THE ICE FORMATION METHOD: A NATURAL APPROACH TO OPTIMISE TURBOMACHINERY COMPONENTS
Free (open access)
Volume 3 (2008), Issue 4
259 - 272
S. ZEHNER, H. STEINBRÜCK, B. WEIGAND & S.O. NEUMANN
Ice formation phenomena can be observed in many natural and technical processes. The formation of an ice layer is mainly dependent on the surrounding thermal and flow characteristics such as surface temperatures and natural or forced convection in fluids. Those, however, are greatly influenced by the geometric constraints of the considered system. A naturally grown ice layer aspires in steady state to a minimum of energy dissipation. Driven by this goal, this phenomenon can be used as a natural idea creator for a further numerical optimisation of complex geometries. This paper presents in detail the methodology of an approach combining a natural optimisation represented by the naturally grown ice layer together with a conventional numerical optimisation method. Exemplarily, this approach is applied to optimise the shape of the separating web in a 180-degree bend in terms of minimised pressure drop as it is used in internal gas turbine cooling channels. For this, the separating web is cooled and the different ice layers are classified according to Reynolds numbers and wall to fluid temperature ratios. In a second step, the experimentally best performing ice contour is taken as starting geometry for a subsequent applied numerical optimisation using evolutionary algorithms.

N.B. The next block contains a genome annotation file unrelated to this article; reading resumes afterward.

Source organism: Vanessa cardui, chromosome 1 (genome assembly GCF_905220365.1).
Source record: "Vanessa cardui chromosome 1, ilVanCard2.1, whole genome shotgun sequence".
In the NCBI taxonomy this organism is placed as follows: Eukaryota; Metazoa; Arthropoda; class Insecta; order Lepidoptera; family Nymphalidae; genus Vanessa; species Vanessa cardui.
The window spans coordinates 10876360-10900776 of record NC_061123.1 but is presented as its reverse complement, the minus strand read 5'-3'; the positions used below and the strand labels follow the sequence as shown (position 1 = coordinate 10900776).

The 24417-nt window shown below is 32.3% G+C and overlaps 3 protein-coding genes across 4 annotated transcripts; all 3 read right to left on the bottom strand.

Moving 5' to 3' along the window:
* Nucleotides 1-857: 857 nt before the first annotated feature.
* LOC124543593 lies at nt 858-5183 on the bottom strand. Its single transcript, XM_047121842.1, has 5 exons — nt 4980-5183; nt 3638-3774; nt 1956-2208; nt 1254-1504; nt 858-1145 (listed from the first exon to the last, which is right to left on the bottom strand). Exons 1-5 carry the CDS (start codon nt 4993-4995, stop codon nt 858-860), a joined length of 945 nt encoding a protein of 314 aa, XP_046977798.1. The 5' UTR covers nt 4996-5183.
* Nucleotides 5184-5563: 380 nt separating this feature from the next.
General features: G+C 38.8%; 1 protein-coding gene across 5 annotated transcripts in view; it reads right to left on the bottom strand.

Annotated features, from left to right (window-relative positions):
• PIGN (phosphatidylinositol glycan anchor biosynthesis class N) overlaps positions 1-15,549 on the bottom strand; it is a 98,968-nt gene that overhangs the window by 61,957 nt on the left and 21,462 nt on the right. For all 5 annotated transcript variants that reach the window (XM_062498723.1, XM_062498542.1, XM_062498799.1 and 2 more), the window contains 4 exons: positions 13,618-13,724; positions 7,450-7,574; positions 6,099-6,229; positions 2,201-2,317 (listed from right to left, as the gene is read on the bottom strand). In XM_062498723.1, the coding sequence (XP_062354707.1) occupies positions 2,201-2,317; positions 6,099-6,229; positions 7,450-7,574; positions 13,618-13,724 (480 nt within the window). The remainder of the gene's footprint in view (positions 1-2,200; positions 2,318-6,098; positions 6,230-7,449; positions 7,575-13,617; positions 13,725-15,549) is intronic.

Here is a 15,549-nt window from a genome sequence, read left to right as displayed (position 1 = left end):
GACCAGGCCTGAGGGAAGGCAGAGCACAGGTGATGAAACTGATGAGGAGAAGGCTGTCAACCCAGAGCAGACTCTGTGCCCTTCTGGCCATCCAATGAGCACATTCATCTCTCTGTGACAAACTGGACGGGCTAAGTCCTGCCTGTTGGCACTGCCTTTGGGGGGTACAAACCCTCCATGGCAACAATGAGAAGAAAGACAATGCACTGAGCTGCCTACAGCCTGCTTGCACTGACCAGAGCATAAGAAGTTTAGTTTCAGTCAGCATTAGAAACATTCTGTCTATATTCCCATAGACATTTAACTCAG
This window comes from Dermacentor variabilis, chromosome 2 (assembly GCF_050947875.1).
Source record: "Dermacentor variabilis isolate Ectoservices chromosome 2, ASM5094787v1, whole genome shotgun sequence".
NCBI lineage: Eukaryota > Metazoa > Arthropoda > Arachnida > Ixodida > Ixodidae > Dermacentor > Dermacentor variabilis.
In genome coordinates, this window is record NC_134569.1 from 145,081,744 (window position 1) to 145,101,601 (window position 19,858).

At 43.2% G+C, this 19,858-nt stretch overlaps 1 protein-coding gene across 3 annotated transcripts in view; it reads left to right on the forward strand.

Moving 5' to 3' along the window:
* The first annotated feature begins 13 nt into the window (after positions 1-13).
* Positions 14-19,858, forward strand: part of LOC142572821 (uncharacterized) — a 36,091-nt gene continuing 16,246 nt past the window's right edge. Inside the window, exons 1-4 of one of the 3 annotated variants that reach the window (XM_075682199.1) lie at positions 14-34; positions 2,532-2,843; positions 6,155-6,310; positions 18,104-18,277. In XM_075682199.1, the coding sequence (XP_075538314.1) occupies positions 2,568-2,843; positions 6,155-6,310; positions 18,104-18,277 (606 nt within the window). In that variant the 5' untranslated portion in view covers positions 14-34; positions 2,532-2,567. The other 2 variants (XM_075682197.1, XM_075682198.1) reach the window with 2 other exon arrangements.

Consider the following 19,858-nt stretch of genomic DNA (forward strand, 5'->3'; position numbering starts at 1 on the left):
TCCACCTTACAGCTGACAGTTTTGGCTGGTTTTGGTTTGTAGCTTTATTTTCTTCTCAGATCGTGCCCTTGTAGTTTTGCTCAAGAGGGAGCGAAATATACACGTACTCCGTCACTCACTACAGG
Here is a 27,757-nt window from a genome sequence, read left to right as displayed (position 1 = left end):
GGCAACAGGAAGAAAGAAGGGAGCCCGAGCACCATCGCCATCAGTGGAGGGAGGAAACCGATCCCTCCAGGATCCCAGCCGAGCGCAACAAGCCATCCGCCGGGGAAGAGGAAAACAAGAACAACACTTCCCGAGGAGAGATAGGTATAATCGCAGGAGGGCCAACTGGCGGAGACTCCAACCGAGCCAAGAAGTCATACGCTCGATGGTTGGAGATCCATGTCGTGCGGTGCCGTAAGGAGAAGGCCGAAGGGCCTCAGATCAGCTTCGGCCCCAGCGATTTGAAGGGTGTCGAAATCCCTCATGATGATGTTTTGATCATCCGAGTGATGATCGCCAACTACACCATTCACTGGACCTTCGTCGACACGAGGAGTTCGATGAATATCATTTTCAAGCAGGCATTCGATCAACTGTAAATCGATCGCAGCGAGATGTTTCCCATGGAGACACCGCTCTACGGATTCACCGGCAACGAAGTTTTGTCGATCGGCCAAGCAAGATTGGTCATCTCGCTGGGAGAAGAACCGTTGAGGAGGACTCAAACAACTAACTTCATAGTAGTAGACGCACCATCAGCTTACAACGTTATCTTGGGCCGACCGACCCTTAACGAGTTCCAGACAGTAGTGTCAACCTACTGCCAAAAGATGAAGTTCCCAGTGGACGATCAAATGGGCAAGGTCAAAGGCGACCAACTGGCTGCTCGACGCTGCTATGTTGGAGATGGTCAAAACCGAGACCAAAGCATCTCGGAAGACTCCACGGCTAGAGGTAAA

180-degree bend, evolutionary strategy, ice formation method, optimisation, turbine blade cooling channel